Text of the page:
Prior to that meeting getting underway, one of the NEB panel members remarked that he and his two colleagues had previously been referred to as "the wise men," a kind of season-inspired nickname for them one supposes.
Considering the power vested in these individuals, perhaps "pipeline kings" would have been more appropriate. It gives a whole new meaning to the holiday ditty We Three Kings, doesn't it?
Despite rumblings in the south from Deh Cho leadership regarding the pipeline project's fate in terms of whether or not the Deh Cho will allow right-of-way access, what should be clear by now is that Deh Cho permission is not required for the project to proceed.
After the NEB panel has heard submissions from proponents and intervenors, and incorporated the Joint Review Panel's findings on socio-economic and environmental impacts into a final decision, it will submit its recommendation to federal cabinet for approval. In the NEB's 46-year history the government has never ruled against an NEB decision, so whatever the "'wise men" think, odds are it will be rubber-stamped in Ottawa.
What should also be clear is that leadership in the Beaufort-Delta wants a pipeline built. A quick look at the roster of businesses and joint ventures under the aboriginal corporate umbrella, not to mention statements of support from the Gwich'in and Inuvialuit brass throughout the uphill process, confirms this.
Communities along the pipeline corridor should be lobbying for cheap natural gas on demand. While environmentalists against the Mackenzie Gas Project are trying to convince the rest of us that gas molecules from the Beaufort are going to end up fueling tar sands refining in Alberta, the benefits for NWT residents of having access to perhaps a lifetime supply of clean-burning fuel should be a paramount demand made to those with the power to make it happen.
These are already here created by historical realities colliding with the increase of industry and commerce to the region in the last 40-odd years. In terms of simple economics, an increase in higher wage employees affects local inflation rates which has caused - and will continue to affect - the increase of prices, not to mention the inherently high cost of shipping anything to remote regions.
On top of all the other social concerns, the high cost of nutritious food is something that burdens us all.
At the very least, the territorial government should be looking at using its share of resource royalties (hopefully to increase with devolution/revenue deal with Ottawa) to subsidize the price of groceries. Fuel and food staples for Northern living are relevant issues that can be addressed and should be.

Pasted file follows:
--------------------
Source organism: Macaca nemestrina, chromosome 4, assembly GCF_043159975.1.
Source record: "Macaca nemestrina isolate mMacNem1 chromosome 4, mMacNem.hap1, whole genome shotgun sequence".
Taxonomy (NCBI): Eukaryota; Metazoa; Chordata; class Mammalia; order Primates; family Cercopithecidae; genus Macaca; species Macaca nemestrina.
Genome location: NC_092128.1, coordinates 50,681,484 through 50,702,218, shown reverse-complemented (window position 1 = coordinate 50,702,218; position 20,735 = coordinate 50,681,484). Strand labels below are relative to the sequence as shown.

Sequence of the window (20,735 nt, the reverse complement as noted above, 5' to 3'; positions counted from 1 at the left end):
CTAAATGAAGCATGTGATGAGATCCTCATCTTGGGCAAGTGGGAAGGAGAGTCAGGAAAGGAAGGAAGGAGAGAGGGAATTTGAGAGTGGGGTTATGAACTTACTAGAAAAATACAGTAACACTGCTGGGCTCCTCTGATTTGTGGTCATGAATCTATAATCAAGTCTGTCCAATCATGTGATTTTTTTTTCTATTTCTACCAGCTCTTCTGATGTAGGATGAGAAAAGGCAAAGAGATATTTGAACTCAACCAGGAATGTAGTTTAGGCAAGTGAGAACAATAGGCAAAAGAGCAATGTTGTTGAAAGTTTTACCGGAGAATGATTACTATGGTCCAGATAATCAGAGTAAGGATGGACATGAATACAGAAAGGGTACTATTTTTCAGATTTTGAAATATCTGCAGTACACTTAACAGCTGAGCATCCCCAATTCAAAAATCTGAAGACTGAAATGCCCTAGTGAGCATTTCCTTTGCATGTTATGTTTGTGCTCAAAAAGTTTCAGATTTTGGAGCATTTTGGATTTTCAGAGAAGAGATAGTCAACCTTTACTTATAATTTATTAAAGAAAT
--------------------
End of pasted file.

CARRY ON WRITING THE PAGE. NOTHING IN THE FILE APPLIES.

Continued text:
It was with regret I learned that in last week's Drum I got the name of the late Jake Heath wrong. In addition to several phone calls to inform the paper of the error, I received an e-mail admonishing me for the mistake.
In an attempt to rectify the situation, please see the reprinted obituary in the news briefs section on page three of this issue and to the family and friends of Jake, I am profoundly sorry for the error.
On the face of it, the handful of folks who live in Kakisa seem to be staring down a big bully in Industry Canada.
The federal bureaucrats are demanding that the tiny community hand over some cash for operating a radio station that emits classic country tunes and local announcements to its 40 residents.
It just makes you want to say, "Leave well enough alone!" It's not like Lloyd Chicot is aiming to become the next Howard Stern for goodness sakes.
The little broadcast centre in Kakisa has managed to operate for nearly two years without Industry Canada showing up with its hand out.
In the south, where the radio spectrum is quite crowded, having a licence is essential because there are only so many assigned frequencies to go around. It would be chaos if rebels started to hijack the air waves.
But in the North just try to get any hint of a signal on your vehicle's radio as you're driving vast distances from one community to another. Good luck!
Satellite radio, a new kid on the block, is the only sure bet. Otherwise some commercial stations may fade in and out while you're travelling late at night.
It seems ludicrous for Industry Canada to chase after little guys like the Ka'a'gee Tu First Nation on 89.7 FM, which can only be heard in the immediate vicinity of the community.
But we do live in an age of licensing things. Want to drive a truck or fly a plane? You must have a licence.
How about opening a business? Whether a huge operation or a one-person enterprise, it requires a licence.
Going hunting or fishing? Some of us require a permit for that period.
Licensing radio goes back to the early 20th century, Industry Canada's Rolf Ziemann said. It was even more onerous in the past when even receivers had to be authorized. Get this, at one time someone who owned a television had to have a permit to use it!
Kakisa's broadcast station is deemed private commercial radio by Industry Canada.
That puts them in the same category as the RCMP or many small businesses with delivery radios. They all have to pay a licence fee as well.
Making exceptions would only get the Canadian government into trouble. But how about a Deh Cho government?
That's right, there's a self-government process under way here.
If the people of this region feel strongly enough about not having to licence radio, then it should be one of the items negotiated with Ottawa.
Vive la radio!
Rainer Launhardt's name was spelled incorrectly in Yellowknifer Dec. 14 (Explorer to grow by 60 rooms). Launhardt is vice-president of hotels for Nunastar Properties. We apologize for any embarrassment or confusion.